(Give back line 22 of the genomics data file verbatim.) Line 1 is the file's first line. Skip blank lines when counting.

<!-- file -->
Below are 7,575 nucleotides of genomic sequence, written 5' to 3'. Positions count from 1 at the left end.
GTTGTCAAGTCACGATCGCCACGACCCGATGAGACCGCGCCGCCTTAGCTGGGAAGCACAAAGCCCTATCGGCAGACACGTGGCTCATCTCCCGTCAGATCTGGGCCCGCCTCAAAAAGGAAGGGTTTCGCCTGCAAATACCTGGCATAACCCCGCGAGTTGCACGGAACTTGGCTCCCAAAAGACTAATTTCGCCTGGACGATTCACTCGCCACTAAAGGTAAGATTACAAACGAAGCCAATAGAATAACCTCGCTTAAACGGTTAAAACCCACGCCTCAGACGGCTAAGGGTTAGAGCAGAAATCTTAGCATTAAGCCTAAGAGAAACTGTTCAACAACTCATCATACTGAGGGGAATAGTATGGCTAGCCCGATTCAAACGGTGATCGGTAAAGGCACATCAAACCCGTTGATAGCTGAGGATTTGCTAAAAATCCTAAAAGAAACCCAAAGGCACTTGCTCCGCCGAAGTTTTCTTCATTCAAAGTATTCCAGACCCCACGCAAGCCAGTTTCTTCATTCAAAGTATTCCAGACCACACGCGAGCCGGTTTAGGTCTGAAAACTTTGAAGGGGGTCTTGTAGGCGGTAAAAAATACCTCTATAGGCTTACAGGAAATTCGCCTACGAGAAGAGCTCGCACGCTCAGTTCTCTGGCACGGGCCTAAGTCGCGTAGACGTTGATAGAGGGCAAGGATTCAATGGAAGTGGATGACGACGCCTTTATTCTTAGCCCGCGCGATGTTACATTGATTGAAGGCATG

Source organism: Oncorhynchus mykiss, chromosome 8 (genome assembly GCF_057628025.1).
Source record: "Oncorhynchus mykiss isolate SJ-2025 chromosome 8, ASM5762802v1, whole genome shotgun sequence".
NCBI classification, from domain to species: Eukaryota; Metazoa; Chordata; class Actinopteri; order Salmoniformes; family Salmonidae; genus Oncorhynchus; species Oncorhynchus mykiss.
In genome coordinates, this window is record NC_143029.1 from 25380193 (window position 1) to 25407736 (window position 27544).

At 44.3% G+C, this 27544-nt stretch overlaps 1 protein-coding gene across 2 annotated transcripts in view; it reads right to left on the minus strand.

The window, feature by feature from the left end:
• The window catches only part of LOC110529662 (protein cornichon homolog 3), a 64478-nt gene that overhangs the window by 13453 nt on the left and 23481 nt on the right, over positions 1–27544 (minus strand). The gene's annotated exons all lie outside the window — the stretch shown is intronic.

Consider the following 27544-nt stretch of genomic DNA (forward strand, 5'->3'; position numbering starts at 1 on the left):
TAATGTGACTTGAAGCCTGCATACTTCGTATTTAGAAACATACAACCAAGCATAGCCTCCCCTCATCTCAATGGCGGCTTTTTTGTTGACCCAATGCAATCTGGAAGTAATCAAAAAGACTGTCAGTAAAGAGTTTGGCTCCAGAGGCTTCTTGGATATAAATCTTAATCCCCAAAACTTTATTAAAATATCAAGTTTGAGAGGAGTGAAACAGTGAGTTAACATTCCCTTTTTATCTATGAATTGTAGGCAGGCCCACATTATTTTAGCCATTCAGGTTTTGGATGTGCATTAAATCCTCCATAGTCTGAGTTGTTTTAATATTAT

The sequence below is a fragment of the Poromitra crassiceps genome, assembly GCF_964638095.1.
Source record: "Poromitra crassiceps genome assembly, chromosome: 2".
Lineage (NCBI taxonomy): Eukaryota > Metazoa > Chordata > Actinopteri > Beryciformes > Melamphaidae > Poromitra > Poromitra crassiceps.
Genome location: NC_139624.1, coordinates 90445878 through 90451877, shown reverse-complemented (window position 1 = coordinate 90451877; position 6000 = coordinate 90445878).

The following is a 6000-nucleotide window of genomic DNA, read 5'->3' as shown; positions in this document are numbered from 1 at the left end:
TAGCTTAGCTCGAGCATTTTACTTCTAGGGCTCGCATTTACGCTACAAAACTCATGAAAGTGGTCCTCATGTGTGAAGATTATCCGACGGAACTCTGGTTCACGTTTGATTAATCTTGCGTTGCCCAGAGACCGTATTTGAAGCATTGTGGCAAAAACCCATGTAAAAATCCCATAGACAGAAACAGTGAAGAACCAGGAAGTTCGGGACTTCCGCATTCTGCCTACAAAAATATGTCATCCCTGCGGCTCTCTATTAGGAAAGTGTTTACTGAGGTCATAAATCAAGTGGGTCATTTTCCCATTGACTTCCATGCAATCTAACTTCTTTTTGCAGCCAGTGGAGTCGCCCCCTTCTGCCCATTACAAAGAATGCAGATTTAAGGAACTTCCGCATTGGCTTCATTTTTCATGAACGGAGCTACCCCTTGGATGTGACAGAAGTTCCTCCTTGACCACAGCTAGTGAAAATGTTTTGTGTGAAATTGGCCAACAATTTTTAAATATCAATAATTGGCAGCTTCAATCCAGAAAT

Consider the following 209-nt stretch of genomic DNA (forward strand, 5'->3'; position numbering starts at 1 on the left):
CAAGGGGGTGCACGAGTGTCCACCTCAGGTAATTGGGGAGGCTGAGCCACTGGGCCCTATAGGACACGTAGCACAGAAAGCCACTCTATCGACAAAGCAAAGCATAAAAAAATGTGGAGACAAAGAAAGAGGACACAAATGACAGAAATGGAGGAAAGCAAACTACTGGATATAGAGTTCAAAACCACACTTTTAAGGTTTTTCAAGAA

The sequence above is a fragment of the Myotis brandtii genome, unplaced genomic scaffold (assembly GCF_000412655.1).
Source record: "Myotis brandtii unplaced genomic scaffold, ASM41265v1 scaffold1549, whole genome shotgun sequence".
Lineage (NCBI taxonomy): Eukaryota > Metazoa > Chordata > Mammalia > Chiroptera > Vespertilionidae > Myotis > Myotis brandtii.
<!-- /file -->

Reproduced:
Lineage (NCBI taxonomy): Eukaryota > Metazoa > Chordata > Mammalia > Chiroptera > Vespertilionidae > Myotis > Myotis brandtii.